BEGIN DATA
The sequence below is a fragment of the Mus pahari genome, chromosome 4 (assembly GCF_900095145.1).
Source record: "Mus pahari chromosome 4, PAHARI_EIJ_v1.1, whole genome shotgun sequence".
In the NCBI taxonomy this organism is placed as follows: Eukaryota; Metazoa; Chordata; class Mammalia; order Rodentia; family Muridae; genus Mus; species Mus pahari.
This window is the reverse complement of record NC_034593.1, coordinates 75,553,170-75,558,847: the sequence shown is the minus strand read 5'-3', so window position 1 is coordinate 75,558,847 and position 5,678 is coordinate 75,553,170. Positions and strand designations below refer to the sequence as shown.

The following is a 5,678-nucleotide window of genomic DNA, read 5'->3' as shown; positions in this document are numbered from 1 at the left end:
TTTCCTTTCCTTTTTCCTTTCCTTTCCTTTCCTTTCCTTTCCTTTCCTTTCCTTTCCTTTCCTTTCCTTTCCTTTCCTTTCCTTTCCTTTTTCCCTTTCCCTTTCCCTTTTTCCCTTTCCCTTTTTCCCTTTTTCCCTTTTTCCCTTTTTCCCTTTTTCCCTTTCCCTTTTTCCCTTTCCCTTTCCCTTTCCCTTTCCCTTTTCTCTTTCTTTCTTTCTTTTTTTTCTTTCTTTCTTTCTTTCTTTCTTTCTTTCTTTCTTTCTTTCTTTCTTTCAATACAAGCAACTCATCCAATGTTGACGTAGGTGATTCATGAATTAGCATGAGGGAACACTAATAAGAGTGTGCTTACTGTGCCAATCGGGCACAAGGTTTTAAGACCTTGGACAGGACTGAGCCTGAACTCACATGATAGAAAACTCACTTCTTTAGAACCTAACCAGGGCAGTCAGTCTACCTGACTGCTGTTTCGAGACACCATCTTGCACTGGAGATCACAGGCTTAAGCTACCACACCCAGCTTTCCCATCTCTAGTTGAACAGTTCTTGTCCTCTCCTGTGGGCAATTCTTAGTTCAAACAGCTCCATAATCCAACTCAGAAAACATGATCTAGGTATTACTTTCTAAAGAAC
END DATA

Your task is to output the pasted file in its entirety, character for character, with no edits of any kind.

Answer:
The sequence below is a fragment of the Mus pahari genome, chromosome 4 (assembly GCF_900095145.1).
Source record: "Mus pahari chromosome 4, PAHARI_EIJ_v1.1, whole genome shotgun sequence".
In the NCBI taxonomy this organism is placed as follows: Eukaryota; Metazoa; Chordata; class Mammalia; order Rodentia; family Muridae; genus Mus; species Mus pahari.
This window is the reverse complement of record NC_034593.1, coordinates 75,553,170-75,558,847: the sequence shown is the minus strand read 5'-3', so window position 1 is coordinate 75,558,847 and position 5,678 is coordinate 75,553,170. Positions and strand designations below refer to the sequence as shown.

The following is a 5,678-nucleotide window of genomic DNA, read 5'->3' as shown; positions in this document are numbered from 1 at the left end:
TTTCCTTTCCTTTTTCCTTTCCTTTCCTTTCCTTTCCTTTCCTTTCCTTTCCTTTCCTTTCCTTTCCTTTCCTTTCCTTTCCTTTCCTTTTTCCCTTTCCCTTTCCCTTTTTCCCTTTCCCTTTTTCCCTTTTTCCCTTTTTCCCTTTTTCCCTTTTTCCCTTTCCCTTTTTCCCTTTCCCTTTCCCTTTCCCTTTCCCTTTTCTCTTTCTTTCTTTCTTTTTTTTCTTTCTTTCTTTCTTTCTTTCTTTCTTTCTTTCTTTCTTTCTTTCTTTCAATACAAGCAACTCATCCAATGTTGACGTAGGTGATTCATGAATTAGCATGAGGGAACACTAATAAGAGTGTGCTTACTGTGCCAATCGGGCACAAGGTTTTAAGACCTTGGACAGGACTGAGCCTGAACTCACATGATAGAAAACTCACTTCTTTAGAACCTAACCAGGGCAGTCAGTCTACCTGACTGCTGTTTCGAGACACCATCTTGCACTGGAGATCACAGGCTTAAGCTACCACACCCAGCTTTCCCATCTCTAGTTGAACAGTTCTTGTCCTCTCCTGTGGGCAATTCTTAGTTCAAACAGCTCCATAATCCAACTCAGAAAACATGATCTAGGTATTACTTTCTAAAGAAC